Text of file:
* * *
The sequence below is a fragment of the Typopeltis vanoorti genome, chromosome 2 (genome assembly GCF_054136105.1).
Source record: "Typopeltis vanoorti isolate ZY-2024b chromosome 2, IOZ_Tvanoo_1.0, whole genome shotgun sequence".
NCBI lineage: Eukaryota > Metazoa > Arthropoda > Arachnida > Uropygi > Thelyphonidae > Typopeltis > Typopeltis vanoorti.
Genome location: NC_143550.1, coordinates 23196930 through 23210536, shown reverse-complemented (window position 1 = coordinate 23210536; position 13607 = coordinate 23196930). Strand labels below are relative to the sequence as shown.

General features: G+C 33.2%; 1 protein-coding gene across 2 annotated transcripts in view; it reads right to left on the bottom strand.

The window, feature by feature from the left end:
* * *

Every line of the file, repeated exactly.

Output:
The sequence below is a fragment of the Typopeltis vanoorti genome, chromosome 2 (genome assembly GCF_054136105.1).
Source record: "Typopeltis vanoorti isolate ZY-2024b chromosome 2, IOZ_Tvanoo_1.0, whole genome shotgun sequence".
NCBI lineage: Eukaryota > Metazoa > Arthropoda > Arachnida > Uropygi > Thelyphonidae > Typopeltis > Typopeltis vanoorti.
Genome location: NC_143550.1, coordinates 23196930 through 23210536, shown reverse-complemented (window position 1 = coordinate 23210536; position 13607 = coordinate 23196930). Strand labels below are relative to the sequence as shown.

General features: G+C 33.2%; 1 protein-coding gene across 2 annotated transcripts in view; it reads right to left on the bottom strand.

The window, feature by feature from the left end: